Fate/Grand Order: Absolute Demonic Front – Babylonia – 20 – Flowers in the Underworld

If you’re going to have a final boss to the final singularity in your narrative universe, go big or go home. F/GO goes monumental, and everyone has a role to play. First in the order of battle against Beast Tiamat is Assassin, who helpfully slashes both its eyes and delivers various other blows. Tiamat responds by unleashing a brood of Divine Spirit-class lahmu.

As Tiamat begins to climb back up to the living world, the quicker and dealier than ever lahmu prove too much for Ritsuka and the Servants, who are riddled with cuts and bruises and are starting to tire. That’s when they’re bailed out by the arrival of Gilgamesh, this time in his Servant form. He doesn’t spare the treasury in unleashing a gold-steel rain upon the lahmu, while Tiamat is forced back down to the ground.

Tiamat’s bonkers response to this setback is to create a Nega-Genesis, an attempt to restart the very universe. A huge bubble forms around the beast, poised to rewrite life itself and negate every Servant in Ritsuka’s stable. Ereshkigal is able to stop this process by using her impressive Noble Phantasm Kur Ki Gal Irkalla, but even this is naught but a time-buying measure.

While Beast is temporarily sealed away, the only person who can enter the Nega-Genesis, Ritsuka, but deliver the killing blow. Gilgamesh provides the blade, while Mash and Merlin will use their Noble Phantasms Lord Camelot and Garden of Avalon simultaneously, creating a path for Ritsuka.

There’s a palpable vulnerability to the prospect of Ritsuka heading to perhaps the most dangerous spot in the universe without his trusty aid—but the two trust in one another to take care of business on their different sides of the battlefield.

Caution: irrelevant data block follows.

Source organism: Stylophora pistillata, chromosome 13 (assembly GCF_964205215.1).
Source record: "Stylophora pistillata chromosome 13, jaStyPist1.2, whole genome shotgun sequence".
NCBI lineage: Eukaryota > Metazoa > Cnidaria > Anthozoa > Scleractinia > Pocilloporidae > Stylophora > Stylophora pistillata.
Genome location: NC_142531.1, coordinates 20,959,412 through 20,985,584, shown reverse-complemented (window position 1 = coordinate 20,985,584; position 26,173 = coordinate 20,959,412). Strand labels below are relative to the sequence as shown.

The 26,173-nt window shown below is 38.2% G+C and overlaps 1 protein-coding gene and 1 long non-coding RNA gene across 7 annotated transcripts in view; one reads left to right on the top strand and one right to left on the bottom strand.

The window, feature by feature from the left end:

Ereshkigal’s gambit turns out to be a sacrifice, as she used up all of her authority to give Ritsuka and the others maximum time to prepare a final assault. She disappears in a distraught Ishtar’s arms, smiling at the sight of so many gorgeous flowers in her underworld (the product of Garden of Avalon).

A victory against Tiamat wasn’t going to be without cost, but it’s surely gutting that Ereshkigal is part of that cost. Ueda Kana does moving work voicing both Servants in the scene, and indeed throughout the two Servants’ interactions. So alike and yet so different.

Her sacrifice isn’t in vain, however; after some effort and a last minute assist by Assassin (who can be in the Nega-Genesis because he’s technically dead…?) keeping the last of the lahmu off his back, Ritsuka is able to reach Tiamat’s head and plunge the dagger in.

The Nega-Genesis begins to collapse, and Gilgamesh breaks out Ea and delivers the coup-de-grace—the good ol’ Enuma Elish, delivered with such unrepentant ferocity I was momentarily worried my speakers would blow out.

In the midst of all the external sturm und drang Ritsuka finds himself in a tranquil oasis where Tiamat’s true form of a horned woman stands alone in a white, soundless void. She quietly laments how her children made a ladder of her and gone far away, and asks if her love for them was mistaken. Ritsuka assures her that all her children love her, which is why she has to get going.